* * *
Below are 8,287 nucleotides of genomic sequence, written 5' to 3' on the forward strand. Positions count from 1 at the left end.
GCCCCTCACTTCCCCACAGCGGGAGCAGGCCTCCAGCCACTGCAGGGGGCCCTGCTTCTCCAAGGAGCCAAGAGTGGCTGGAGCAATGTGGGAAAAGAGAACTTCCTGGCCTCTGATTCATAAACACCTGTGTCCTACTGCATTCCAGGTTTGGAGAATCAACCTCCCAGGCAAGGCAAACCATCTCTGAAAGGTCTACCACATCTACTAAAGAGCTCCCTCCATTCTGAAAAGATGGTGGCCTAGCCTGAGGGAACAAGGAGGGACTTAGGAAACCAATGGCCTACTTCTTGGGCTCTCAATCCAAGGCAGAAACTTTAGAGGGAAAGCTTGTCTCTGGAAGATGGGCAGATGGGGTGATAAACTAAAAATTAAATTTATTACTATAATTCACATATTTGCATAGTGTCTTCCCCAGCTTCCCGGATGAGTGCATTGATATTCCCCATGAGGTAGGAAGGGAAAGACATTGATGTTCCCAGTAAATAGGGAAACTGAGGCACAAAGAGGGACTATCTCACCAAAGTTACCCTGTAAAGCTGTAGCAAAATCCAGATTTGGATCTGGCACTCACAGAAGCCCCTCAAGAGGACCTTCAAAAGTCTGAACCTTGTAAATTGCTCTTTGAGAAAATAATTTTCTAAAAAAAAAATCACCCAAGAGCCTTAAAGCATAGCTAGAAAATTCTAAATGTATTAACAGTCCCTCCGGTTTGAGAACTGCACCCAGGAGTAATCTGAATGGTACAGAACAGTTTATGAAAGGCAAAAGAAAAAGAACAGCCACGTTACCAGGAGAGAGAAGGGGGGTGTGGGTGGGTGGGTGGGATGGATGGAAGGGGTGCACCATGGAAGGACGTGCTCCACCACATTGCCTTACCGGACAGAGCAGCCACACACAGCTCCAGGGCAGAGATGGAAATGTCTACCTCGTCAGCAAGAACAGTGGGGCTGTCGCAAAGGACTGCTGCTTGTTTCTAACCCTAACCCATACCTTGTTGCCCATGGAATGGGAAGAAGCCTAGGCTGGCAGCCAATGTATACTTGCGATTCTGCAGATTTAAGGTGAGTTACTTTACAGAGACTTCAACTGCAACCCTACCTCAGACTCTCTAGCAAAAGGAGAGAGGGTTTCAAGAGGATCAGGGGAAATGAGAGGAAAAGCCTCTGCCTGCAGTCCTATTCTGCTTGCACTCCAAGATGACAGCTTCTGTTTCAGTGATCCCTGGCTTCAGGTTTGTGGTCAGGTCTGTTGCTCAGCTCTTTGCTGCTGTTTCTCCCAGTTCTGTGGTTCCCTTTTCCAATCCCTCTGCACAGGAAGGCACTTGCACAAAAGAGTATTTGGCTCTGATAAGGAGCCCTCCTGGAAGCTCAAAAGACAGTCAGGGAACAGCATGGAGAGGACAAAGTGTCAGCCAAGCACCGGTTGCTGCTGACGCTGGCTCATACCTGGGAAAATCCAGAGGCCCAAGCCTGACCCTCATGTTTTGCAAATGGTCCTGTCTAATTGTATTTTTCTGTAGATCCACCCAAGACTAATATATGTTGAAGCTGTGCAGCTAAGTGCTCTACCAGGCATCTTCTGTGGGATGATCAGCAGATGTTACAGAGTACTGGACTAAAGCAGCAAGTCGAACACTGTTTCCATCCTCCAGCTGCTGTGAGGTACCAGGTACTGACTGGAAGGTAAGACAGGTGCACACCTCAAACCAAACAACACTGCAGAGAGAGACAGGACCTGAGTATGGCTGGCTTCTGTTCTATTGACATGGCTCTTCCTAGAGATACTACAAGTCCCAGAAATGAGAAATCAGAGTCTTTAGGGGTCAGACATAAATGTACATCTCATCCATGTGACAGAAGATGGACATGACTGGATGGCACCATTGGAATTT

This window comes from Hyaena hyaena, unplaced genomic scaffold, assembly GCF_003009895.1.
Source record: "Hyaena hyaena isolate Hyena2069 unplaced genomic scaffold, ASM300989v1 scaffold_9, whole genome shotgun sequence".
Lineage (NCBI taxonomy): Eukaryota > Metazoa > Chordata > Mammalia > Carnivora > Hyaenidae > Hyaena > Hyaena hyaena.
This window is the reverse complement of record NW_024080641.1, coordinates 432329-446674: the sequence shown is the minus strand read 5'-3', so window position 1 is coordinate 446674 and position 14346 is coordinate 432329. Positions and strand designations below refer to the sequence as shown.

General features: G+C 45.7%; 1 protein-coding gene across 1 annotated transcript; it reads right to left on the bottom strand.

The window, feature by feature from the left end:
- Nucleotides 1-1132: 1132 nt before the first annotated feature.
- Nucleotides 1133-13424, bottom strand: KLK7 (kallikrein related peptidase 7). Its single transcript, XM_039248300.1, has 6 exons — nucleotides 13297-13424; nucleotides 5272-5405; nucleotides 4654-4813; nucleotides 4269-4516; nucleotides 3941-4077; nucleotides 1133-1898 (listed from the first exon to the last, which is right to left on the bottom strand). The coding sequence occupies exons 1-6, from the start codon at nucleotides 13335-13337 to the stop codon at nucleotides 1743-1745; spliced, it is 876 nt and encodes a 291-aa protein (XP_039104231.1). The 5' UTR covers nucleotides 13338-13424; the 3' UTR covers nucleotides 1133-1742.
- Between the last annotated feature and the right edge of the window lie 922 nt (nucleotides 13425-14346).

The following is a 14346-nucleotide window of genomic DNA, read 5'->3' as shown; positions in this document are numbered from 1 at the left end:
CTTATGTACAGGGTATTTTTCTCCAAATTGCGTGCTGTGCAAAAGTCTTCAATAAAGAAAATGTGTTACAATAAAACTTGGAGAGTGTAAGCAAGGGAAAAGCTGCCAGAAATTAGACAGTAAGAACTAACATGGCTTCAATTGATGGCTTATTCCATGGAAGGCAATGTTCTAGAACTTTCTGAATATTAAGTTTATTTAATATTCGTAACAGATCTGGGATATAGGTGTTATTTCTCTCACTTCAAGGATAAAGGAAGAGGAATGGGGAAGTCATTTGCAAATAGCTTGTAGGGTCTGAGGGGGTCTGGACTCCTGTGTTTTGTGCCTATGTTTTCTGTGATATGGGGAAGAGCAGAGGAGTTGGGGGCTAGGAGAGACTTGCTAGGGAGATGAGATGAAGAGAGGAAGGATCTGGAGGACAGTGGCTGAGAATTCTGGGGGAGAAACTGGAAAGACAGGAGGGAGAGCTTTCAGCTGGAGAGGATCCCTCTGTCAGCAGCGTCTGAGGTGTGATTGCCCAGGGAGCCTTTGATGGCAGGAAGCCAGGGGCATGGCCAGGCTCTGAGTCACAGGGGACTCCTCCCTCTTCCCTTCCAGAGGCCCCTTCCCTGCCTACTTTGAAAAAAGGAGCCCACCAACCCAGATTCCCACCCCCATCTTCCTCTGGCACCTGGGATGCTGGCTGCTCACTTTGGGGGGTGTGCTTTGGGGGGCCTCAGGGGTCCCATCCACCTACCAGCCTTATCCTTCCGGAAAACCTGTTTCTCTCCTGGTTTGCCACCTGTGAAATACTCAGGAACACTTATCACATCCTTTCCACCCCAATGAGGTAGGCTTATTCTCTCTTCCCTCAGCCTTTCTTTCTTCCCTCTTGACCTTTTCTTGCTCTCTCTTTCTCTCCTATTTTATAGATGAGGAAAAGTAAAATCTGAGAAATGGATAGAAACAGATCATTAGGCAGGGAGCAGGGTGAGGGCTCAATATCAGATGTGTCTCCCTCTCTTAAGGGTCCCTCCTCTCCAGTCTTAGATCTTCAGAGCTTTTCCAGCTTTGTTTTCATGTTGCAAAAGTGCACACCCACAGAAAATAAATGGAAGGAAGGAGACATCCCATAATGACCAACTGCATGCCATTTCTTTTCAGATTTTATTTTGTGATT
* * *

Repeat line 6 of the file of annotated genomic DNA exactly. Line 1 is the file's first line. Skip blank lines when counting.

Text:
This window is the reverse complement of record NW_024080641.1, coordinates 432329-446674: the sequence shown is the minus strand read 5'-3', so window position 1 is coordinate 446674 and position 14346 is coordinate 432329. Positions and strand designations below refer to the sequence as shown.